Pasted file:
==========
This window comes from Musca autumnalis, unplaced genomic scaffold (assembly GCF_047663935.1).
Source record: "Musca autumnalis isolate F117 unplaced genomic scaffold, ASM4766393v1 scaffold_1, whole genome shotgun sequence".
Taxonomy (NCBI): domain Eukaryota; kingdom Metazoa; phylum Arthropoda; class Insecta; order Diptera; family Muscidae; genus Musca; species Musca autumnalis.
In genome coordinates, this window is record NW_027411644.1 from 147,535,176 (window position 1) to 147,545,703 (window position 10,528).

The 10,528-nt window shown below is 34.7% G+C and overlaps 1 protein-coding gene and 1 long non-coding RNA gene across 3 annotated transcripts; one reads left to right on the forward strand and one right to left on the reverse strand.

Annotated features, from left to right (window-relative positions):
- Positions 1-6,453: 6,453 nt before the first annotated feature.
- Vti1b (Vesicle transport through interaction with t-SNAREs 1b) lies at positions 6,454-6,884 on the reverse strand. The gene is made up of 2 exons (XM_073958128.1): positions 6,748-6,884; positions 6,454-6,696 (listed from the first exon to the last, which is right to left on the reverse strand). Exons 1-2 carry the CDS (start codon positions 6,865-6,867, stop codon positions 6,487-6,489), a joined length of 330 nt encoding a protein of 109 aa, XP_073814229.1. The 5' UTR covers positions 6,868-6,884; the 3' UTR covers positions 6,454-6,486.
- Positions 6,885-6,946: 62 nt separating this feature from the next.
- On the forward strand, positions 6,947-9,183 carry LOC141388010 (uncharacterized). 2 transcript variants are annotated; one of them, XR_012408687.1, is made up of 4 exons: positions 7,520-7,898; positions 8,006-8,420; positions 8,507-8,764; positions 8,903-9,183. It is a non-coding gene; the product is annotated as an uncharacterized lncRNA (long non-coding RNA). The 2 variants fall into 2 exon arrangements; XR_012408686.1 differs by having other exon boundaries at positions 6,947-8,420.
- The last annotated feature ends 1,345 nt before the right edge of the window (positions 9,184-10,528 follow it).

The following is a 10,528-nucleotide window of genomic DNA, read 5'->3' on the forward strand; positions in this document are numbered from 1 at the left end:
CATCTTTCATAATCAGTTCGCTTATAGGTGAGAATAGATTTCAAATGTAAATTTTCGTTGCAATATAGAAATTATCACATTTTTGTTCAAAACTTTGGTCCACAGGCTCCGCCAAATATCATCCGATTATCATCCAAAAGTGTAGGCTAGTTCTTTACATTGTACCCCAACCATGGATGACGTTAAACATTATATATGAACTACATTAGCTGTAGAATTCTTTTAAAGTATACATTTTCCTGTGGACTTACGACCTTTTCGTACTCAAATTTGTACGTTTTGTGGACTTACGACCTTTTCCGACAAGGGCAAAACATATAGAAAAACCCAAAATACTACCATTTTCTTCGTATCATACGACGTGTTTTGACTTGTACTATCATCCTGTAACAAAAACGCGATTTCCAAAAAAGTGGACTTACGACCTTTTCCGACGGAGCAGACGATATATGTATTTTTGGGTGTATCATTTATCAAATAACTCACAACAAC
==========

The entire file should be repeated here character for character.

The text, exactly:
This window comes from Musca autumnalis, unplaced genomic scaffold (assembly GCF_047663935.1).
Source record: "Musca autumnalis isolate F117 unplaced genomic scaffold, ASM4766393v1 scaffold_1, whole genome shotgun sequence".
Taxonomy (NCBI): domain Eukaryota; kingdom Metazoa; phylum Arthropoda; class Insecta; order Diptera; family Muscidae; genus Musca; species Musca autumnalis.
In genome coordinates, this window is record NW_027411644.1 from 147,535,176 (window position 1) to 147,545,703 (window position 10,528).

The 10,528-nt window shown below is 34.7% G+C and overlaps 1 protein-coding gene and 1 long non-coding RNA gene across 3 annotated transcripts; one reads left to right on the forward strand and one right to left on the reverse strand.

Annotated features, from left to right (window-relative positions):
- Positions 1-6,453: 6,453 nt before the first annotated feature.
- Vti1b (Vesicle transport through interaction with t-SNAREs 1b) lies at positions 6,454-6,884 on the reverse strand. The gene is made up of 2 exons (XM_073958128.1): positions 6,748-6,884; positions 6,454-6,696 (listed from the first exon to the last, which is right to left on the reverse strand). Exons 1-2 carry the CDS (start codon positions 6,865-6,867, stop codon positions 6,487-6,489), a joined length of 330 nt encoding a protein of 109 aa, XP_073814229.1. The 5' UTR covers positions 6,868-6,884; the 3' UTR covers positions 6,454-6,486.
- Positions 6,885-6,946: 62 nt separating this feature from the next.
- On the forward strand, positions 6,947-9,183 carry LOC141388010 (uncharacterized). 2 transcript variants are annotated; one of them, XR_012408687.1, is made up of 4 exons: positions 7,520-7,898; positions 8,006-8,420; positions 8,507-8,764; positions 8,903-9,183. It is a non-coding gene; the product is annotated as an uncharacterized lncRNA (long non-coding RNA). The 2 variants fall into 2 exon arrangements; XR_012408686.1 differs by having other exon boundaries at positions 6,947-8,420.
- The last annotated feature ends 1,345 nt before the right edge of the window (positions 9,184-10,528 follow it).

The following is a 10,528-nucleotide window of genomic DNA, read 5'->3' on the forward strand; positions in this document are numbered from 1 at the left end:
CATCTTTCATAATCAGTTCGCTTATAGGTGAGAATAGATTTCAAATGTAAATTTTCGTTGCAATATAGAAATTATCACATTTTTGTTCAAAACTTTGGTCCACAGGCTCCGCCAAATATCATCCGATTATCATCCAAAAGTGTAGGCTAGTTCTTTACATTGTACCCCAACCATGGATGACGTTAAACATTATATATGAACTACATTAGCTGTAGAATTCTTTTAAAGTATACATTTTCCTGTGGACTTACGACCTTTTCGTACTCAAATTTGTACGTTTTGTGGACTTACGACCTTTTCCGACAAGGGCAAAACATATAGAAAAACCCAAAATACTACCATTTTCTTCGTATCATACGACGTGTTTTGACTTGTACTATCATCCTGTAACAAAAACGCGATTTCCAAAAAAGTGGACTTACGACCTTTTCCGACGGAGCAGACGATATATGTATTTTTGGGTGTATCATTTATCAAATAACTCACAACAAC